Brazil set to end Caixa’s lottery monopoly
The Chamber of Deputies lower house has voted in favour of Bill 1561/20, which outlines plans for the creation of a Health Lottery and Tourism Lottery. The bill will proceed to presidential sanction, having already passed the senate.
The games would be available through retail and online bets and raise funding for the National Health Fund (FNS) and the Brazilian Agency of International Tourism Promotion (Embratur). Both games will be operated by the Ministries of Health and Tourism, after regulation by the Ministry of Economy.
The approved text determines that the Ministry of Economy will define, in 30 days, the concession of the lotteries. CEF currently has a monopoly on lotteries, but is set to be up against rivals from the private sector for the right to run the new games.
The operator will collect 95% of the revenue, excluding prizes, with the remaining 5% reserved for the FNS or Embratur.
The plans were criticised by some in the lower house, with the lack of detail about the concession one area of concern.
Opposition deputy Erika Kokay said: “It is not known what the methods will be for choosing this company. No bidding required to operate. This is a scandal.”
In support, deputy Giovani Cherini said CEF could participate in the tender process, but conceded: “We want to open up the possibility to the private sector. The Ministry of Economy will manage it, which has a competent sector for this, which inspects, so everything will be within the law.”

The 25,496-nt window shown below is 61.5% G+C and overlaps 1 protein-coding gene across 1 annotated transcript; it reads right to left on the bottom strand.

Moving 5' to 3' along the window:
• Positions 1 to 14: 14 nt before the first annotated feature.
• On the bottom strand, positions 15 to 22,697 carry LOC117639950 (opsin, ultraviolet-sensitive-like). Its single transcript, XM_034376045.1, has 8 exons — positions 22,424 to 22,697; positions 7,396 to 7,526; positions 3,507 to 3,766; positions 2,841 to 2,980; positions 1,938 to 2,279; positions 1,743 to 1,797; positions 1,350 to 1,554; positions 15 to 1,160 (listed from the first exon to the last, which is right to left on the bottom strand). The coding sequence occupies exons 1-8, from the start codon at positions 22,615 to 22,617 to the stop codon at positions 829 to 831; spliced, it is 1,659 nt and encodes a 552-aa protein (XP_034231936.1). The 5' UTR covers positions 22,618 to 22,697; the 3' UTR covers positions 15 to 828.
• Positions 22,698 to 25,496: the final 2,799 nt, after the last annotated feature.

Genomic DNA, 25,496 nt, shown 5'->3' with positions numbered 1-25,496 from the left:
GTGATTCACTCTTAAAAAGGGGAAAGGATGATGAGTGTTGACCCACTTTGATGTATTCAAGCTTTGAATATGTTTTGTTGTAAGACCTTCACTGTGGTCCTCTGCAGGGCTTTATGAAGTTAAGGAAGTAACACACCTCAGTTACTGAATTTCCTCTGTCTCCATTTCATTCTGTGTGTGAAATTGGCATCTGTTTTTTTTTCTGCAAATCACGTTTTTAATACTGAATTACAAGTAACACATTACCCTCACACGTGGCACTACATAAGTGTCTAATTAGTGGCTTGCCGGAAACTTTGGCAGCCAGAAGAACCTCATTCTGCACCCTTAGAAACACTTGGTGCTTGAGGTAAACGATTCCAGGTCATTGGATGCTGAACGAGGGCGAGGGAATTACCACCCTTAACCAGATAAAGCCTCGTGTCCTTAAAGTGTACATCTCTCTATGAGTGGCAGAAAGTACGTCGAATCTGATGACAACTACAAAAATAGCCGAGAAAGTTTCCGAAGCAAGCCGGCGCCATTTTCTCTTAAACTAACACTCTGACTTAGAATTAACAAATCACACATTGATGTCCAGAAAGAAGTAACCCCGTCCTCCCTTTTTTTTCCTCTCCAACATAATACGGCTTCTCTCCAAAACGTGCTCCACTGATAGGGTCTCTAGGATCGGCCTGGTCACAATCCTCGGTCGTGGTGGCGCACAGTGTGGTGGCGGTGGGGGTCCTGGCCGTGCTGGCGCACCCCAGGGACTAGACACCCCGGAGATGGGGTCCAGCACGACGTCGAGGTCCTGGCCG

Meanwhile, a new bill that prohibits financial institutions from authorising online transactions related to gambling with unauthorised operators has been submitted. Bill 1823/22 would also prohibit access to sites that contain child pornography.
Under the proposal, the Central Bank of Brazil, in compliance with guidelines established by the National Monetary Council, would establish rules to determine the immediate cancellation of transactions of this type and prohibit the transfer of amounts between buyers and suppliers.
Deputy Pastor Gil, who proposed the bill, said: “We understand that it is essential to cancel any transaction in which illegal conduct is verified, thus preventing the transfer of values between the acquirer and service provider.
“If the seller perceives that there is a risk of not receiving, he will be discouraged from accepting credit or debit cards or electronic currency as a means of payment.”
The proposal will be analysed by the Finance and Taxation committees and Constitution and Justice and Citizenship.